Students in the nursing program at the University of Maine are being recruited to help distribute the COVID-19 vaccine. Photo by Brendon Ward
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I am a third year English Major at the University of Maine. In my free time I can be found playing rugby, working out, or enjoying a good book.

The University of Maine’s nursing program is assisting in the COVID-19 vaccination process. Around 250 nursing student volunteers from the University of Maine System will be aiding in the distribution of COVID-19 vaccinations.

Nursing program innovations and public health partnerships across the state have helped create this volunteer program, that will involve students from UMaine, UMaine Fort Kent and the University of Southern Maine. Prior to the start of the semester, UMaine students have already administered over 1,000 vaccines.  By the end of the semester, the program expects that students will complete a total of over 3,000 hours of volunteer work.

The nursing students from UMaine have been working in partnership with the Northern Light Eastern Maine Medical Center, and the Penobscot Community Health Center. The program plans to continue to deploy 108 students to distribute vaccinations to older adults, as well as to frontline workers.

In a media briefing on the university’s involvement in vaccination deployment, University of Maine System Chancellor Dannel Malloy expressed his pride in the nursing program.

“We could not be more appreciative or proud of how our nursing students have helped lead Maine’s public health campaign,” Malloy said. “Hats off as well to our nursing program leaders and faculty who have pulled out all the stops to keep our students on track.”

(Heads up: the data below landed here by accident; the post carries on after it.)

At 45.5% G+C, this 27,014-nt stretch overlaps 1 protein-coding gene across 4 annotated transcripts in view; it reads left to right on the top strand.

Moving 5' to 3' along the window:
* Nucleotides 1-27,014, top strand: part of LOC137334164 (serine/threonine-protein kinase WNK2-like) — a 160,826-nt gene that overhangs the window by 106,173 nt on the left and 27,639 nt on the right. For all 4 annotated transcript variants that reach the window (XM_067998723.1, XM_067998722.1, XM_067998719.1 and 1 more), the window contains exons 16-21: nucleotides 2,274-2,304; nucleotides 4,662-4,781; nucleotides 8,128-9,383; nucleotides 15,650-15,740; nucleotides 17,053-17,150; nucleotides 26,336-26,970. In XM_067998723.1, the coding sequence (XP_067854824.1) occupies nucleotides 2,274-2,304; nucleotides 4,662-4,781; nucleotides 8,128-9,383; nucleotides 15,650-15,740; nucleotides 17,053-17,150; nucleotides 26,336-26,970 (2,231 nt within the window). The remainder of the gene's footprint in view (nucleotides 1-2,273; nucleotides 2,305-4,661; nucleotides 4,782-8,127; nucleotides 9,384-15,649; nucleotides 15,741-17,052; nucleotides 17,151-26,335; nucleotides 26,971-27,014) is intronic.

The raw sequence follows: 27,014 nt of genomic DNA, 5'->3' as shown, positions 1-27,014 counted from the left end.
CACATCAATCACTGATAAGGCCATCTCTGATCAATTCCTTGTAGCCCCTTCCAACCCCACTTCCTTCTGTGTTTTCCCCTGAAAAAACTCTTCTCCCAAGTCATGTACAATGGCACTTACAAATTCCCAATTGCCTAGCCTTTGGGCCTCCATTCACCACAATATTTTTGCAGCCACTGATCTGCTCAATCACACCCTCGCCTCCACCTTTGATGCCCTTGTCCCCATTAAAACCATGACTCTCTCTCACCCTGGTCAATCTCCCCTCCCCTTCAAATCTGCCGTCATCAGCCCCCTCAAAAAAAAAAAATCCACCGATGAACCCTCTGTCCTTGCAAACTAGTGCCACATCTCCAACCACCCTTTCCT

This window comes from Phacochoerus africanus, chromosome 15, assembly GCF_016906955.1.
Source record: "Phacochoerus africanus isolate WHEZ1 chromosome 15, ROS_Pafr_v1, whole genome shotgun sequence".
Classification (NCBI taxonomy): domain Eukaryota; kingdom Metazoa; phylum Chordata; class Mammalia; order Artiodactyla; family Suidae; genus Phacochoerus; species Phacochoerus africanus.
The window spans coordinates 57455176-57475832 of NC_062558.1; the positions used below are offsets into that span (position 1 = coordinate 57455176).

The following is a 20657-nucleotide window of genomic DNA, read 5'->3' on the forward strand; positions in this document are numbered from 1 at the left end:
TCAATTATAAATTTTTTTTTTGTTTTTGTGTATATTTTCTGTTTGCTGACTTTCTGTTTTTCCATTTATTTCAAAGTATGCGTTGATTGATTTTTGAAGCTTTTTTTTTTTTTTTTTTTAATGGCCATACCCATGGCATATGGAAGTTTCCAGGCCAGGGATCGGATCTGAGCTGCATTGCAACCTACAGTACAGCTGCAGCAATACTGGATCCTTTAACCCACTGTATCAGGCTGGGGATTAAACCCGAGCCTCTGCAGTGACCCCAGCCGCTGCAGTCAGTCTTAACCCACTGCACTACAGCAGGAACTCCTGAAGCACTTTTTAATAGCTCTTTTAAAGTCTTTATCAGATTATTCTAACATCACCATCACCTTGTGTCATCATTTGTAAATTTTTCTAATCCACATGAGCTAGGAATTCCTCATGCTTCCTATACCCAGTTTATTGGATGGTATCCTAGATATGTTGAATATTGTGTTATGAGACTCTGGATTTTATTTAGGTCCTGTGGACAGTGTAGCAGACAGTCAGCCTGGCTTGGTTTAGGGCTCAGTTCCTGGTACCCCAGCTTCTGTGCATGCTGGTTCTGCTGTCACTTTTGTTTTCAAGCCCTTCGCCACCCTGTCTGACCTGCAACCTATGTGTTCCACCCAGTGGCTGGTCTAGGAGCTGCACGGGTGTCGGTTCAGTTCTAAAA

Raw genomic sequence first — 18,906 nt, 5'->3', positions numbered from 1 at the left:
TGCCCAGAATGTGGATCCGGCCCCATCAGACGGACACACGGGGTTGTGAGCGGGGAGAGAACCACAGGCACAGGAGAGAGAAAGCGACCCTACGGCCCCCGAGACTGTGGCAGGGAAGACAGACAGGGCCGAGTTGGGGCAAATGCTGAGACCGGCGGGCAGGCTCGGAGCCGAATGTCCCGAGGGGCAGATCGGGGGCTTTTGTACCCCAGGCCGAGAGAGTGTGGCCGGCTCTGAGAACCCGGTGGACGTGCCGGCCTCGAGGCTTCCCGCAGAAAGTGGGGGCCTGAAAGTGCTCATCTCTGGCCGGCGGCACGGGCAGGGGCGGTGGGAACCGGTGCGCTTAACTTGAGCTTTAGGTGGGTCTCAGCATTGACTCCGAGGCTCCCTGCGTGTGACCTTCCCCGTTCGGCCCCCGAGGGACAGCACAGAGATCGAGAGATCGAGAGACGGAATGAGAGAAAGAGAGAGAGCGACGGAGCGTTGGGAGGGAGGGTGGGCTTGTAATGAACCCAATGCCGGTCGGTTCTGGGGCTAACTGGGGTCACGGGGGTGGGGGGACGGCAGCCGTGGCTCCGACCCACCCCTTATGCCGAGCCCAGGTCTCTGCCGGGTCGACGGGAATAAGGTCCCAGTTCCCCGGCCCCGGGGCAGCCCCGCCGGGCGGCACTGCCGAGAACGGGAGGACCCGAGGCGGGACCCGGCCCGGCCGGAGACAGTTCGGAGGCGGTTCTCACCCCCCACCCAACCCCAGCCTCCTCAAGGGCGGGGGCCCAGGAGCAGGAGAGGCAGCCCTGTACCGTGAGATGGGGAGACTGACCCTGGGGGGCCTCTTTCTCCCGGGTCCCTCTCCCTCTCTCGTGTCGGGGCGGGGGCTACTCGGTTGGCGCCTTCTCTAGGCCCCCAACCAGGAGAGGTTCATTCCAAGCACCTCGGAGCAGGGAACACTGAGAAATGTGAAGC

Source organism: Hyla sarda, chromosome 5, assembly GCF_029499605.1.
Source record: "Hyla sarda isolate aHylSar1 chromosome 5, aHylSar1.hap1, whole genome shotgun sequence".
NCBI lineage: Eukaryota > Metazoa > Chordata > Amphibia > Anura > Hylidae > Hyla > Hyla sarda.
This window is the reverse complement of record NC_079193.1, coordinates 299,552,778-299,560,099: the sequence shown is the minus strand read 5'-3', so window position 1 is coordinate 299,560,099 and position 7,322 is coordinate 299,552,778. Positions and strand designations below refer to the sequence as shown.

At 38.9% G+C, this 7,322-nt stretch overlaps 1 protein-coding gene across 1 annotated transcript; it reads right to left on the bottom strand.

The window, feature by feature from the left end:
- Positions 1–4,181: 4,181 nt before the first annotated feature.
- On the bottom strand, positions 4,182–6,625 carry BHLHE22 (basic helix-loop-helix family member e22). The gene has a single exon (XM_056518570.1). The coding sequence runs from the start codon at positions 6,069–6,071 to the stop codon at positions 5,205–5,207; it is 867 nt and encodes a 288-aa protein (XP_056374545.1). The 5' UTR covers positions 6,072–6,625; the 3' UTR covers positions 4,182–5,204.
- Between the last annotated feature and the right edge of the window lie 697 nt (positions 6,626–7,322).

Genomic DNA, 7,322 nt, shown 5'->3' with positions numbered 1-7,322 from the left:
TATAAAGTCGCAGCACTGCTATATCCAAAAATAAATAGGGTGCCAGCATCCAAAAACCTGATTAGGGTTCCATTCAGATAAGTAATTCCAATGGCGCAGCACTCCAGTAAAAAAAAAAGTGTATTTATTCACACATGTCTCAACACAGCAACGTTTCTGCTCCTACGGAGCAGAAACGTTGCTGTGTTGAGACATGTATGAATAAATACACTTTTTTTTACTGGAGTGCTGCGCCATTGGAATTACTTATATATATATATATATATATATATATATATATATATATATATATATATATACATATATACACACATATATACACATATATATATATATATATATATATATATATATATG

Typically, students in the nursing program would be able to get firsthand experience in clinicals during their junior and senior years at UMaine. Due to the pandemic, the clinical process has been interrupted. 

Emma Moulton, a fourth-year nursing student at UMaine, gave her thoughts on the experience in the media briefing.

“I was frustrated by how [COVID-19] forced us to change our clinical experiences in the spring, costing us hands-on opportunities in hospitals,” Moulton said. “Now we go into this semester with a chance to fight back, complete our clinical training, and help end the pandemic.”

Many of the other students involved in the media briefing expressed similar sentiments, including fourth-year nursing student, Nicole Despres.

“The healthcare workers we vaccinated this week are on the front lines of caring for patients,” Despres said. “Their appreciation and eagerness to accept an injection from a nursing student were heartwarming. I am really glad I had this chance to refresh my skills and to help.”

Both Moulton and Despres vaccinated around 50 people each before the semester began, and will continue to be involved in the vaccination process until they are expected to graduate this coming May.

 Charis Morin, a fourth-year nursing, who will be administering vaccines at Northern Light Eastern Maine Medical Center, feels that her education has been greatly impacted by the COVID-19 pandemic.

“So many things about my course of study have changed due to [COVID-19]” Morin said. “I had to do these online simulations and virtual patient models to finish up my clinical credit, along with all my classes suddenly being online when I was so used to them being in person. It was crazy.”

Morin is excited for the opportunity to aid in the vaccination process as a nursing student.

It’s really cool to know that I get to be a part of making history and get to be a part of making others more powerful against the coronavirus,” Morin said. “I get to be the one to give people protection from one of, if not the, deadliest things in our world today. I’m also excited to give [the vaccine] because I’ve never given injections to a real person before, which I think will be fun, though a little nerve-wracking at first.”

Morin will be helping vaccinate frontline workers, an opportunity which will be beneficial to both nursing students and to the medical professionals who are helping to protect the public from the spreading virus. She expressed great excitement about being able to get hands-on experience with vaccinations. Morin plans to graduate in fall of 2021.

Even in the face of such unprecedented times, the University of Maine System has found a way to ensure the best quality education and opportunities for nursing program students.